As for OP, keep your children away from your father, not from your mother, and explain to your children that their grandfather is a bit grumpy in general (so that they don't think it's personal, he just doesn't like children). His loss.

DistanceCall Tue 08-Jan-13 10:51:53

I was slapped 3 times in my life by my father, and remember all 3 of them, because of the shock -- it was basically because I had got lost and he was so terrified that he just reacted that way when I turned up.

I can understand that, and I don't think it's really that terrible, because parents are human beings after all. Slapping a child because he accidentally knocks something off a table, however expensive it may be? That's utterly disgusting.

ToomuchWaternotWine Tue 08-Jan-13 10:21:21

Startail, why don't you do us and the thread a favour, go away and take your decorations down like you said. Oh and don't forget to slap the kids if they trip over them. hmm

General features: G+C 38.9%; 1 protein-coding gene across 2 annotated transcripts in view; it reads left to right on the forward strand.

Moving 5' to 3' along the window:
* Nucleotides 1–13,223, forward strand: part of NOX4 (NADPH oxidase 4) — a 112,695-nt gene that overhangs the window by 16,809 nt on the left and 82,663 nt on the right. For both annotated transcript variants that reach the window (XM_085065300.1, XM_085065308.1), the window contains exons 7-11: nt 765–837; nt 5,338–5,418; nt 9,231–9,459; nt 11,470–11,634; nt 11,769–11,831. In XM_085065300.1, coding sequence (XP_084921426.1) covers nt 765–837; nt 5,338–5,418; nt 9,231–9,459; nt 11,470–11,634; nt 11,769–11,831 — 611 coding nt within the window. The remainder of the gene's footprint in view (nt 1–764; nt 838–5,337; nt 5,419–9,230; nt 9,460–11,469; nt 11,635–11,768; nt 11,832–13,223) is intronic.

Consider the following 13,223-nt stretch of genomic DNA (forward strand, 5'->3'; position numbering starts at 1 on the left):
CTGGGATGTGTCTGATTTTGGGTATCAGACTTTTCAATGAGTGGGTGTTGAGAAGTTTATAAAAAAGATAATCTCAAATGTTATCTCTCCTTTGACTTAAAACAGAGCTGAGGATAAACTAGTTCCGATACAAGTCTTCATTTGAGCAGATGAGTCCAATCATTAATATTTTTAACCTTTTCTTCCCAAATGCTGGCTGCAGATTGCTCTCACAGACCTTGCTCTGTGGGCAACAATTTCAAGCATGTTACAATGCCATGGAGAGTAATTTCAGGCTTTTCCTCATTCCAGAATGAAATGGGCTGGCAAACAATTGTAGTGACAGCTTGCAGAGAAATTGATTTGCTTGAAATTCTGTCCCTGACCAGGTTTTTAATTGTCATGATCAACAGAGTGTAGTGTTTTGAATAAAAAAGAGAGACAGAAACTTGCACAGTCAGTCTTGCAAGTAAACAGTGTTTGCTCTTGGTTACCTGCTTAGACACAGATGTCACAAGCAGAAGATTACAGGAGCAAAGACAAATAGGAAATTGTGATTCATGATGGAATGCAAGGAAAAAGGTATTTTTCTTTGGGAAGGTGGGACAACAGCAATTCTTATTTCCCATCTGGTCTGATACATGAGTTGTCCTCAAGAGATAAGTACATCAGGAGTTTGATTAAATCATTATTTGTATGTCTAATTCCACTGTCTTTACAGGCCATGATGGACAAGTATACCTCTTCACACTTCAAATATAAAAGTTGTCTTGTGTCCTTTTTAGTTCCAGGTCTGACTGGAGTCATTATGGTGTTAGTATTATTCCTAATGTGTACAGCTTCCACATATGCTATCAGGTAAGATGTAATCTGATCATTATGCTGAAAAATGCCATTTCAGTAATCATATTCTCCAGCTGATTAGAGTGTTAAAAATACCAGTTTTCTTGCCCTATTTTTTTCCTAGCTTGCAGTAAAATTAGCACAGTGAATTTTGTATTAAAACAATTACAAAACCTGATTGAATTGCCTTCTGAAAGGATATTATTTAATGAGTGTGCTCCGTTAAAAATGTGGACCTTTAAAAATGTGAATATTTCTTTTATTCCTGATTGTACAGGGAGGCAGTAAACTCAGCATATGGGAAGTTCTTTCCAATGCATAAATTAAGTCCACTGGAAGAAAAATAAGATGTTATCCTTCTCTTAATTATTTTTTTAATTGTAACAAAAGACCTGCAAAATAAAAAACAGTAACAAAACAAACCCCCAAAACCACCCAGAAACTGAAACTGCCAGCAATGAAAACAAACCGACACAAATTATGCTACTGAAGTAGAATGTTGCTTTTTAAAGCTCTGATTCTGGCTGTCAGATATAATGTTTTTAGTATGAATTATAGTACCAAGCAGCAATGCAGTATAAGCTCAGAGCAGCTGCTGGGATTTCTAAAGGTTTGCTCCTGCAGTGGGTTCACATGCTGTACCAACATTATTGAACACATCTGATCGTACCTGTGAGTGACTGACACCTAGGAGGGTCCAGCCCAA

Startail Tue 08-Jan-13 10:01:06

I never said your DS deserved good slap, I said he was luck not to get one.

Like it or not those with technical hobbies ARE very protective of their "junk" however exasperating the rest of us find it.

As for how I discipline my DDs, I find my occasionally smacked when they were little, sometimes shouted at, hugged a lot DCs, vastly nicer and a lot happier and more self confident than some of their more indulged friends.
They also don't have their poor HT pulling his hair out, sadly DCs from very nice families, who are scared to impose boundaries do.

flippinada Mon 07-Jan-13 10:32:55

Thanks Oscar - your post really touched a nerve - your Dad sounds very similar to mine. I think you did the right thing.